This January runoff in Georgia is the center of the political universe in America right now. With the win by President-Elect Biden and the Democrats holding onto the House, the only thing that can prevent a climate friendly agenda by the Biden administration is the Senate. Currently, there are 48 Democrats and 50 Republicans in the Senate with two Senate runoffs scheduled to take place in January. A pair of wins by Democratic candidates Jon Ossoff and Rev. Raphael Warnock would ensure that control of the Senate goes into Democratic hands and the promise of a green and climate friendly agenda would have more power than ever.
Of course, that’s not the only runoff on the plate this upcoming January. Joining Ossoff and Warnock is Daniel Blackman, who is running for the PSC District 4 Commissioner’s seat, currently held by Lauren “Bubba” McDonald. The PSC race doesn’t have the same flair or immediate bang like the Senate races do; however the PSC race is just as important for everyday Georgians.
The Public Service Commission is an elected body of five officials who regulate rates and provide oversight of utilities. Their roles require them to provide protection for customers from overpriced bills and ensure that utilities are able to turn a reasonable profit. However, over the years, the PSC has been dominated by Republican members who have focused on protecting utilities like Georgia Power and their profits, while ignoring the needs of customers and families across Georgia.
Daniel Blackman is the 41 year old Democratic candidate in the PSC runoff. He served as the Senior Vice President for Environment Affairs and Sustainability at Capital Fortitude Business Advisors and served as a board member of the Georgia ACLU. GCV had the opportunity to talk with Daniel Blackman and ask him some questions about who he was and how he would make a difference as a Public Service Commissioner.
Daniel Blackman’s motivation for running for PSC is simple: “I needed to be a voice that informs low and moderate income communities, that informs diverse communites and minority communities that are impacted the most [by climate issues].” But that’s not the only reason why he’s running. When asked about the PSC, Daniel says “Pocketbook issue race. Everybody has a utility bill. Everybody has a light bill, most have a gas bill. Georgia has the fifth highest electric rates in the United States and the eighth highest utility rates in the United States… This race is about the marginalized communities, the low and moderate income communities but also senior citizens on a fixed income. They don’t have the wiggle room to find extra money to pay on bills that continously rise year to year.”
Compare that in contrast to Bubba McDonald, who took over 85% of his campaign contributions from special interest groups like Georgia Power. In return, Bubba McDonald ensured Georgia Power would turn an enormous profit, even as families struggled to make ends meet during the worst pandemic in modern history. He’s voted time and time again in favor of letting Georgia Power get whatever they want, including passing off COVID expenses onto ratepayers and billing customers for the cleanup of toxic coal ash ponds created by Georgia Power.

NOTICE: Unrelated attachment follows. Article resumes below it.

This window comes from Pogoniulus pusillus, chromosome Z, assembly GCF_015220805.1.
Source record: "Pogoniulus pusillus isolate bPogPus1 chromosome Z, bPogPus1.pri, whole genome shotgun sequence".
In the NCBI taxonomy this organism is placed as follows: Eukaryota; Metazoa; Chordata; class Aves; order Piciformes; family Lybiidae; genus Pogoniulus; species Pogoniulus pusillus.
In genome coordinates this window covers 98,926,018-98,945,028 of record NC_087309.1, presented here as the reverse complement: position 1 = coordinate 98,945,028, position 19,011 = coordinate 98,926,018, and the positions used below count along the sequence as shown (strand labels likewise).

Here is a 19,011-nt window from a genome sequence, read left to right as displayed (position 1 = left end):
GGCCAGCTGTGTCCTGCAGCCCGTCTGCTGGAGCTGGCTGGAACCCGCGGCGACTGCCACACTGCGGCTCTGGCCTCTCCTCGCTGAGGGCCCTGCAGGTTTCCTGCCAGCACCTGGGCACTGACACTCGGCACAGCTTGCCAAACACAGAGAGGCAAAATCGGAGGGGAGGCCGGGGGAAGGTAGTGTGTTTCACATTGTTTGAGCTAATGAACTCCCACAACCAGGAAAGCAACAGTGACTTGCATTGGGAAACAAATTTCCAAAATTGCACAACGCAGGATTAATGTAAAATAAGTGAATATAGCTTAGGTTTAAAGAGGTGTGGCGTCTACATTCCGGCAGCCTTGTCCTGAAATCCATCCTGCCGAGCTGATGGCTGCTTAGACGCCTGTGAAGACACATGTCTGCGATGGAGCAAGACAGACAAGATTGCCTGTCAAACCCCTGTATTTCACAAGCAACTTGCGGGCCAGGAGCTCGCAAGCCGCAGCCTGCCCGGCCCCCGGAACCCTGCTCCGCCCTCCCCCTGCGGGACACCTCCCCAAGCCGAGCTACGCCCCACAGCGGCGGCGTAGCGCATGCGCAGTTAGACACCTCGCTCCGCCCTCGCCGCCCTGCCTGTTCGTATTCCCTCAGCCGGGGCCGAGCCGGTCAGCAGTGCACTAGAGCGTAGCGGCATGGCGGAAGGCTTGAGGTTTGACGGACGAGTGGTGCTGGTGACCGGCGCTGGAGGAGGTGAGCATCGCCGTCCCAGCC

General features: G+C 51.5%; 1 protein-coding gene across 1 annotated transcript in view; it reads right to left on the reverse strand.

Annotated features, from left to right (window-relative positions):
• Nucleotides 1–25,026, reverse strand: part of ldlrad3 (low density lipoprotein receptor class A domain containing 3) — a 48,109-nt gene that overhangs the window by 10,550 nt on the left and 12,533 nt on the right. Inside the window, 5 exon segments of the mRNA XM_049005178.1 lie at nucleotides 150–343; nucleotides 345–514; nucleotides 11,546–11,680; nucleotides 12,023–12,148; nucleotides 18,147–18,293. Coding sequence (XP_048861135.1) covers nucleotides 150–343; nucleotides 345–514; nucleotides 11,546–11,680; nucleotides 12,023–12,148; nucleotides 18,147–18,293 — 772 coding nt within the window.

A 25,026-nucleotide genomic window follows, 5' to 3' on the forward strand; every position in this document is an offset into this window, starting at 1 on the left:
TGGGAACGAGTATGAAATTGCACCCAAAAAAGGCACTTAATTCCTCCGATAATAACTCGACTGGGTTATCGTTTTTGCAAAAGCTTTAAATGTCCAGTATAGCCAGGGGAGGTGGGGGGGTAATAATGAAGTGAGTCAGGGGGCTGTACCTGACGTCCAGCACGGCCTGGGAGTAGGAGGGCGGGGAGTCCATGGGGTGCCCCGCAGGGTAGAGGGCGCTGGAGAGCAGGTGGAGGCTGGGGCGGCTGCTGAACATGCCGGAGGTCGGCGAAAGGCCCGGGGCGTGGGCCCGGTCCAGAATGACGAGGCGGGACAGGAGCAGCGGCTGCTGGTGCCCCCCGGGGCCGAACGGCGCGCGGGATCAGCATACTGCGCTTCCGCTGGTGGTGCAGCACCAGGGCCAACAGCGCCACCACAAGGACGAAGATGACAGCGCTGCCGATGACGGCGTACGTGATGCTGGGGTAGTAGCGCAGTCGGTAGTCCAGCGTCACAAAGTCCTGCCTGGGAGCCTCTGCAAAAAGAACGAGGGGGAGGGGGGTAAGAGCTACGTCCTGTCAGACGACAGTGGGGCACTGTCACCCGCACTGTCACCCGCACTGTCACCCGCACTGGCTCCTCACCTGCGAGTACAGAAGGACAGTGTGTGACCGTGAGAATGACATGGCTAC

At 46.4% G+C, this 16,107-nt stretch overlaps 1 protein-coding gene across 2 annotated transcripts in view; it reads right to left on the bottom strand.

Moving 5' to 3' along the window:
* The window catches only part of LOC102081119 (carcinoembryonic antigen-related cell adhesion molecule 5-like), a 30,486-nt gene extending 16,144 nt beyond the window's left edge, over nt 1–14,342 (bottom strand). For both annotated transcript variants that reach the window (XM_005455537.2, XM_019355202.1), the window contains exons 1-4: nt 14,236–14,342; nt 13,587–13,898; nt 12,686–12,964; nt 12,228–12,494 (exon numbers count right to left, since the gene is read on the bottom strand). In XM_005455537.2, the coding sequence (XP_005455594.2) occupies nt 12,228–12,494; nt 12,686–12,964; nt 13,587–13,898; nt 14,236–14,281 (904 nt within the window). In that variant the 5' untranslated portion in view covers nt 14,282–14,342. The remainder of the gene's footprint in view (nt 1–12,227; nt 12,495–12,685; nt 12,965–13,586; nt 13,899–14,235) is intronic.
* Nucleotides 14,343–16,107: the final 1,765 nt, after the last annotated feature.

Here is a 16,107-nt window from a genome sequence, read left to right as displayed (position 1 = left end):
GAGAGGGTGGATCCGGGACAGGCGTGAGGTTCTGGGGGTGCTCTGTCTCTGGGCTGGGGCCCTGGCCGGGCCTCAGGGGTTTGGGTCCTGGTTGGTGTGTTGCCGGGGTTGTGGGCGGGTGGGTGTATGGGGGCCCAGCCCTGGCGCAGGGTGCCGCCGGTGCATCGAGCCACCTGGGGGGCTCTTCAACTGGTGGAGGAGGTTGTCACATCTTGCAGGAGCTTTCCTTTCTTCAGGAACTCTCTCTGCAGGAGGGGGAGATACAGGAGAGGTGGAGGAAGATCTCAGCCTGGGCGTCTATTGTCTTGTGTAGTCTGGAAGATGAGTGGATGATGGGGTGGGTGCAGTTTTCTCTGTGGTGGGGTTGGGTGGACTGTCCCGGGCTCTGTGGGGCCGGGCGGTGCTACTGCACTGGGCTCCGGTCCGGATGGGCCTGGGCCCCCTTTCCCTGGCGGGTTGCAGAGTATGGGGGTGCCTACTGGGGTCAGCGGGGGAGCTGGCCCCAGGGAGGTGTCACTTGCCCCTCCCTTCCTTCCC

Still, even if Daniel Blackman were to win, it’s not a guarantee that things would be different right away. The PSC, with five members, would likely overrule Daniel on most issues. However, even as he recognizes that fact (“You have a current commission that’s in the pockets of the utility companies,” says Blackman), he’s not going to let that hold him back from making a mark and changing things up.
“What I’m running on is number one, to be a champion and fearless advocate for ratepayers,” says Daniel Blackman. “We got to work now to get one seat and then in our next election cycle, pick up two more seats. But what I can do right now is I can go directly to the PSC and stand up to the utility company executives.”
“The problem with the PSC right now is that there is no checks and balances. There is no one explaining to customers why their rates are being increased,” says Daniel. “But if you have someone like myself that puts my name and my career on the line everyday to make sure that information that is hidden is brought to light, then I think people will believe more in the political process and they’ll trust and believe that they have an advocate at the PSC that works for them and is not bought and sold by the utility companies.”
Daniel Blackman also has plans for what he’d like the PSC to become. Referencing a model at Michigan State University called the Institute of Public Utilities, his goal is to form a hybridized version of the model that brings utility companies, customers, organizations and watchdogs like GCV and the PSC together in quarterly townhall settings to discuss ongoing issues as a community.
“If we create spaces, not only can we encourage workforce development into a clean energy future, but we can start taking the policy conversations [forward together].”
It’s an admirable goal, and while it may appear out of reach for the present, it may be possible to achieve in the near future with a new Public Service Commission with a candidate like Daniel Blackman leading the charge.